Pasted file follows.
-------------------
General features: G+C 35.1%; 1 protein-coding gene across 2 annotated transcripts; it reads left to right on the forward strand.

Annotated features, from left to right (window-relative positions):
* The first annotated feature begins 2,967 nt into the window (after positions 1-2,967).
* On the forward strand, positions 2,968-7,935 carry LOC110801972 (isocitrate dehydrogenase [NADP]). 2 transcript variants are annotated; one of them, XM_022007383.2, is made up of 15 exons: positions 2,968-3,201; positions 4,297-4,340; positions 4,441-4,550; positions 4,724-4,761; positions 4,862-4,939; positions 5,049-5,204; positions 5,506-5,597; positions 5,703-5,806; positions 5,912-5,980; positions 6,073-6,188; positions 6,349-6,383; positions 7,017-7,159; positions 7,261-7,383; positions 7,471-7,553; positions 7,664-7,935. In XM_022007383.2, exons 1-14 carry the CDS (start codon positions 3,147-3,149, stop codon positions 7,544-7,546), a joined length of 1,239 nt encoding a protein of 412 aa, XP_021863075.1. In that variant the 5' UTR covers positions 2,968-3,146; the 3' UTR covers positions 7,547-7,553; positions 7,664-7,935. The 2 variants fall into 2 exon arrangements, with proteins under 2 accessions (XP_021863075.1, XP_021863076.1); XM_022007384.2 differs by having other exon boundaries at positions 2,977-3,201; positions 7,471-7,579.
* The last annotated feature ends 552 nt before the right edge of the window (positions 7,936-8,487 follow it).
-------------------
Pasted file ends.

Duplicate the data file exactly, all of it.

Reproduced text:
General features: G+C 35.1%; 1 protein-coding gene across 2 annotated transcripts; it reads left to right on the forward strand.

Annotated features, from left to right (window-relative positions):
* The first annotated feature begins 2,967 nt into the window (after positions 1-2,967).
* On the forward strand, positions 2,968-7,935 carry LOC110801972 (isocitrate dehydrogenase [NADP]). 2 transcript variants are annotated; one of them, XM_022007383.2, is made up of 15 exons: positions 2,968-3,201; positions 4,297-4,340; positions 4,441-4,550; positions 4,724-4,761; positions 4,862-4,939; positions 5,049-5,204; positions 5,506-5,597; positions 5,703-5,806; positions 5,912-5,980; positions 6,073-6,188; positions 6,349-6,383; positions 7,017-7,159; positions 7,261-7,383; positions 7,471-7,553; positions 7,664-7,935. In XM_022007383.2, exons 1-14 carry the CDS (start codon positions 3,147-3,149, stop codon positions 7,544-7,546), a joined length of 1,239 nt encoding a protein of 412 aa, XP_021863075.1. In that variant the 5' UTR covers positions 2,968-3,146; the 3' UTR covers positions 7,547-7,553; positions 7,664-7,935. The 2 variants fall into 2 exon arrangements, with proteins under 2 accessions (XP_021863075.1, XP_021863076.1); XM_022007384.2 differs by having other exon boundaries at positions 2,977-3,201; positions 7,471-7,579.
* The last annotated feature ends 552 nt before the right edge of the window (positions 7,936-8,487 follow it).